Goodbye VAR? Basel to consider other risk metrics

trash-can

A review of trading book capital rules, due to be launched in March by the Basel Committee on Banking Supervision, will consider ditching value-at-risk as the main measure on which market risk capital is calculated, sources say – but it may not be easy to find a replacement.

Value-at-risk uses historical data to estimate the most a bank can expect to lose on a portfolio over a given period, and was first allowed to be used in regulatory capital modelling in 1996. Its forecasts are of limited use

Only users who have a paid subscription or are part of a corporate subscription are able to print or copy content.

To access these options, along with all other subscription benefits, please contact info@risk.net or view our subscription options here: http://subscriptions.risk.net/subscribe

You are currently unable to copy this content. Please contact info@risk.net to find out more.

Sorry, our subscription options are not loading right now

Please try again later. Get in touch with our customer services team if this issue persists.

New to Risk.net? View our subscription options

If you already have an account, please sign in here.

Register

Want to know what’s included in our free registration? Click here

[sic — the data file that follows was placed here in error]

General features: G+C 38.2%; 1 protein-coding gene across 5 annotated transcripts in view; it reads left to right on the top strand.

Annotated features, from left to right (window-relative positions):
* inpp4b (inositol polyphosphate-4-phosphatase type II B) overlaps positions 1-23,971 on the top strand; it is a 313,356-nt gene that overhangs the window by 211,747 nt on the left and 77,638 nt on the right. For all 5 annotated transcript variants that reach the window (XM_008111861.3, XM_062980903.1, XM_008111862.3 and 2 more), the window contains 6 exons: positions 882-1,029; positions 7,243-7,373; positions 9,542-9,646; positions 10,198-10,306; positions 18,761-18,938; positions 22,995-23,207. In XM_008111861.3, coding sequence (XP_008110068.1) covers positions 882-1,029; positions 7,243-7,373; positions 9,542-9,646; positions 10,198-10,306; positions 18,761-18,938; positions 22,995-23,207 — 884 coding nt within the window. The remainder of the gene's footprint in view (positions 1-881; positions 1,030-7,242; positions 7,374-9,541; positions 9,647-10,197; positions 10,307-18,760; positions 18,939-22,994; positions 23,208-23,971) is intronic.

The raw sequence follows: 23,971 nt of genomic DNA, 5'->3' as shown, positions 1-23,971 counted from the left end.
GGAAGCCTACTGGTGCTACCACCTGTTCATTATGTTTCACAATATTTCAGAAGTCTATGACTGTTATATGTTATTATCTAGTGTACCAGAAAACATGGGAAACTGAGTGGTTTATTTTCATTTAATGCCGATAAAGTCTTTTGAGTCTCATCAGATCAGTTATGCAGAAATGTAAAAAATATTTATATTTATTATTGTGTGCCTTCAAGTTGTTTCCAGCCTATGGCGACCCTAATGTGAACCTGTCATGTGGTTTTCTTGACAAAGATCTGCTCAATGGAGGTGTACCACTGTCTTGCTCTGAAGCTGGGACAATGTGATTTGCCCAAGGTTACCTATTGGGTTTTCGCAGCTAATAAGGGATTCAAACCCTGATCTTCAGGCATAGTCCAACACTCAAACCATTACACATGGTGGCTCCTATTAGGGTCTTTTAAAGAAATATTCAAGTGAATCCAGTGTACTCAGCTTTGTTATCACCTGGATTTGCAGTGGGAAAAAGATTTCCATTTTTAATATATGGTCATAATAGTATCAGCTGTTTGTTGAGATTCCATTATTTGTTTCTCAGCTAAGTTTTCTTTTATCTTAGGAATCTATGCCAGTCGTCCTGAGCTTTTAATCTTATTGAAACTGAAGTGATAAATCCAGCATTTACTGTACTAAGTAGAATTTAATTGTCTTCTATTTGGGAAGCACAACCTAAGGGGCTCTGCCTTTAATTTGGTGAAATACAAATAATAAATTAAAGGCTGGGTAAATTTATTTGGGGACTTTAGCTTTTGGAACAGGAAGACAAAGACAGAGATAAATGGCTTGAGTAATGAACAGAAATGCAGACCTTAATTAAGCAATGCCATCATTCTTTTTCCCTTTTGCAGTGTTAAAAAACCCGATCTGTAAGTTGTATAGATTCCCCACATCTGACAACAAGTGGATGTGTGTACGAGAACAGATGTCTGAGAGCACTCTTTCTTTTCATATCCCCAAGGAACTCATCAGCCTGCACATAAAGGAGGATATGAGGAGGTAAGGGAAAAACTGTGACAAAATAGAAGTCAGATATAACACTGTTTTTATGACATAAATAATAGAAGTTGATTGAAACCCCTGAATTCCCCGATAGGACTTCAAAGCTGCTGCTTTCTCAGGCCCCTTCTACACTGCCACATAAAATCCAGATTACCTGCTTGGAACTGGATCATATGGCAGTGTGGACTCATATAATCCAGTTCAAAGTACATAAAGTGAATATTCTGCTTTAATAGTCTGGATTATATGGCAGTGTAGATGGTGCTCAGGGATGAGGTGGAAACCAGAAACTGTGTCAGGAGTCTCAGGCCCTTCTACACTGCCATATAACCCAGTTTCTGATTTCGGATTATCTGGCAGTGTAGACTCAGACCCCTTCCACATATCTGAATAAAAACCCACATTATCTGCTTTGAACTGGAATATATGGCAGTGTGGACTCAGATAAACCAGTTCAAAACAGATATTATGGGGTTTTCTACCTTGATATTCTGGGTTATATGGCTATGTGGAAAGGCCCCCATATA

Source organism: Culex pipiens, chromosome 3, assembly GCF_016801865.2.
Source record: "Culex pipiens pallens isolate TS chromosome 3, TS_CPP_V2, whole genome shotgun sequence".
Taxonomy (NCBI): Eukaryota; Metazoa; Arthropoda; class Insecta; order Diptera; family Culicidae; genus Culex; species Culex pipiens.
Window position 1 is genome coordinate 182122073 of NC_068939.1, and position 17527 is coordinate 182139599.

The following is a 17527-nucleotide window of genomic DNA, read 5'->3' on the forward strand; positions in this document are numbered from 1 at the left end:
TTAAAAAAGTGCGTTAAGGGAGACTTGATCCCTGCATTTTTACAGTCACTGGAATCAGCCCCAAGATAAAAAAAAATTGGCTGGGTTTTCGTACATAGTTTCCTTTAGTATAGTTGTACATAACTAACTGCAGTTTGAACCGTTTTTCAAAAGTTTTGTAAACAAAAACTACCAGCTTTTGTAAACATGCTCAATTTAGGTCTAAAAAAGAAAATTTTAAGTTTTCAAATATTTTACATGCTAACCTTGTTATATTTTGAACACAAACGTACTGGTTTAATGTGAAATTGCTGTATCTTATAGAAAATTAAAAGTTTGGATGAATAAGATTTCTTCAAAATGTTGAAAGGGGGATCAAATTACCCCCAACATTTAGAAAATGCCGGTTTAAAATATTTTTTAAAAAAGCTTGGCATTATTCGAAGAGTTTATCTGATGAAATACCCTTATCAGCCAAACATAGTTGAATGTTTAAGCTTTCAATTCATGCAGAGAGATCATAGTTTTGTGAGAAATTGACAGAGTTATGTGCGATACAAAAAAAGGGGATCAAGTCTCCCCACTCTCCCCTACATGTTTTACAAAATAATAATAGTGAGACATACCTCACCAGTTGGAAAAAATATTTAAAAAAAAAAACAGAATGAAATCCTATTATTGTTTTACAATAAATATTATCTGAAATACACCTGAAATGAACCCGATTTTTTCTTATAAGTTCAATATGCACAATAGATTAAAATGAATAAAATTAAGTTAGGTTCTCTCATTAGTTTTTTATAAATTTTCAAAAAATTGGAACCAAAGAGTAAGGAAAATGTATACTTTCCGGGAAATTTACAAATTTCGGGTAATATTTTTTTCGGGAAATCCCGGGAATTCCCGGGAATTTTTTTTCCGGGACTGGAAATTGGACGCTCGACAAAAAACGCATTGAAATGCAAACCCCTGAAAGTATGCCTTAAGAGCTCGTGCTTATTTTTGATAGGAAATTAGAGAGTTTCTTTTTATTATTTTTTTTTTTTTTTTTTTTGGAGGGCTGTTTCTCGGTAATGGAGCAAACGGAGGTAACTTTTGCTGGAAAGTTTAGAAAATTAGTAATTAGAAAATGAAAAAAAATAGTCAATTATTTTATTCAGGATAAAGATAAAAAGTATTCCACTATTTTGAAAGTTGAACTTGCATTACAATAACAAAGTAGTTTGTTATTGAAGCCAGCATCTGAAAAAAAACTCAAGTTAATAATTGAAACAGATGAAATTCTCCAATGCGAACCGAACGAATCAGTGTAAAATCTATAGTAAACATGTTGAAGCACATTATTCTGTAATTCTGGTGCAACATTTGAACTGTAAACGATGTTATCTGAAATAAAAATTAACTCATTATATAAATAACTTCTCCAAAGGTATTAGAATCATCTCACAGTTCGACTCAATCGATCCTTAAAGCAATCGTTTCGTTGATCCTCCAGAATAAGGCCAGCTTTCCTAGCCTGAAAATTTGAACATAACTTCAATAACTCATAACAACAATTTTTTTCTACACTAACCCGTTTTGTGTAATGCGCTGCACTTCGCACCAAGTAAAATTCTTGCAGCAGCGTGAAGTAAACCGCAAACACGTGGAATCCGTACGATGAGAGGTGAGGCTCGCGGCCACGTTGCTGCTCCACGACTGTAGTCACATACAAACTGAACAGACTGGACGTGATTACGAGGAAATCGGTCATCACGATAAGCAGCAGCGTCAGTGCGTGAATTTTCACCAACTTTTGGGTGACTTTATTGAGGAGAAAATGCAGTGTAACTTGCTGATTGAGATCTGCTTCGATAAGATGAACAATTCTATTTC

This address will be used to create your account

The new rules of market risk management

Amid 2020’s Covid-19-related market turmoil – with volatility and value-at-risk (VAR) measures soaring – some of the world’s largest investment banks took advantage of the extraordinary conditions to notch up record trading revenues. In a recent Risk.net…

ETF strategies to manage market volatility

Money managers and institutional investors are re-evaluating investment strategies in the face of rapidly shifting market conditions. Consequently, selective genres of exchange-traded funds (ETFs) are seeing robust growth in assets. Hong Kong Exchanges…

You need to sign in to use this feature. If you don’t have a Risk.net account, please register for a trial.

Sign in
You are currently on corporate access.

To use this feature you will need an individual account. If you have one already please sign in.

Sign in.

Alternatively you can request an individual account here